Following the European Court’s judgment in Bosman, an agreement was reached between FIFA, UEFA and the European Commission concerning remodelling the international transfer system for football players. The Bosman judgment confirmed that once a player reached the end of his contract, EU free movement rules prevented a transfer fee being payable by a club in another Member State in order to secure his services. Many clubs and football governing bodies were concerned that this would damage the incentives for clubs to invest in the training young players.
Article 20 of the 2001 regulations provided that “training compensation shall be paid to a player’s training club(s): (1) when a player signs his first contract as a professional and (2) each time a professional is transferred until the end of the season of his 23rd birthday. The obligation to pay training compensation arises whether the transfer takes place during or at the end of the player’s contract”. Whilst this system places potential restrictions on a player’s free movement, the provisions are potentially justified with reference to the need to encourage investment into youth development.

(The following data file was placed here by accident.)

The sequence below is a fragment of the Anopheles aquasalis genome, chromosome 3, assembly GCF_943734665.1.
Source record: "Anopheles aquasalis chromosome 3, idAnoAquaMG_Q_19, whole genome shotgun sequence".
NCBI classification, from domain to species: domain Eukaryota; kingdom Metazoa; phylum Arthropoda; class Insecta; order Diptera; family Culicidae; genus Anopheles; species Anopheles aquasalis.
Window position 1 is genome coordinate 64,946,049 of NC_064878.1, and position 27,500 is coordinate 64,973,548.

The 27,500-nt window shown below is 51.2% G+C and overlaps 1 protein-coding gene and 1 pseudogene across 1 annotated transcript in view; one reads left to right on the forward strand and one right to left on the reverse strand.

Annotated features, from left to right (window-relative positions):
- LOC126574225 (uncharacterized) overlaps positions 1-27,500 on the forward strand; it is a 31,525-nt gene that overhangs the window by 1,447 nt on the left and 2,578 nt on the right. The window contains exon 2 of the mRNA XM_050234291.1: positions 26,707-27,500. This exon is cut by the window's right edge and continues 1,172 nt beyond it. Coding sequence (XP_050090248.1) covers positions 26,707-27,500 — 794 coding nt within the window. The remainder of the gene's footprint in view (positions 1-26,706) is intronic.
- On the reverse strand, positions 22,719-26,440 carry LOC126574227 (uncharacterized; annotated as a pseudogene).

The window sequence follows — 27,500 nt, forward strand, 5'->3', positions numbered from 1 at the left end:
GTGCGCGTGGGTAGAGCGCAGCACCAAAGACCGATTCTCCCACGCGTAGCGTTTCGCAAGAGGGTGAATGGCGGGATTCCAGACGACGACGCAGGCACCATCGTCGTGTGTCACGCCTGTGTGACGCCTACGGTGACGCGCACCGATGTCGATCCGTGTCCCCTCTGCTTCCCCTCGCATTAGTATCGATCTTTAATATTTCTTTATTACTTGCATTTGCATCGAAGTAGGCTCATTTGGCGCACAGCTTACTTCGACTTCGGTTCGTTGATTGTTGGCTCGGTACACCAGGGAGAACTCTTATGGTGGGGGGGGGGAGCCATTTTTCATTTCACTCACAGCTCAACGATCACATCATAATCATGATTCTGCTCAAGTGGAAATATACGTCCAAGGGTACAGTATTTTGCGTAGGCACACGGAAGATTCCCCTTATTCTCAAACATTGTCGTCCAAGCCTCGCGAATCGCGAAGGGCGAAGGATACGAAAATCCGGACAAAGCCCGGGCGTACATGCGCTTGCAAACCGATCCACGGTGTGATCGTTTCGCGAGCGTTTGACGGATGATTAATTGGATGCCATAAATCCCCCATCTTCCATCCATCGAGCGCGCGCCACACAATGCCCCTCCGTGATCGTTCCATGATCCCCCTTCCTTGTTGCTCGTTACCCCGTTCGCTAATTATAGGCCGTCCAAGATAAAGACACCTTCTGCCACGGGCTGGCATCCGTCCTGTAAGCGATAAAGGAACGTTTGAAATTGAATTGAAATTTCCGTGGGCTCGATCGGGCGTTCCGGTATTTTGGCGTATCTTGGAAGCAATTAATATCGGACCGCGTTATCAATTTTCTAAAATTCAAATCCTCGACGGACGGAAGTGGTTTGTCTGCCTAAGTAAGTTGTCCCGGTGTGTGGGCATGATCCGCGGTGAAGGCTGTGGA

In Bernard, the first post-TFEU sports case of the Court of Justice, Article 165 TFEU was cited to corroborate the Court’s view that the specific characteristics of sport allow football clubs to seek compensation for the training of their young players where those players wish to sign their first professional contract with a club in another Member State. Bernard is notable for the Court’s reference to Article 165 although this does not imply a deviation from the Court’s traditional treatment of sport. In paragraph 41 of the judgment, the Court reiterated its view first expressed in paragraph 108 of Bosman that the prospect of receiving training fees is likely to encourage football clubs to seek new talent and train young players.
The Bernard case is authority for the proposition that training compensation schemes for young players who are not under a contract with their training club can be compatible with EU law as long as the compensation being asked for is capable of achieving the objective of encouraging youth training and relates to the costs incurred in training that player, and others who did not make it as professionals.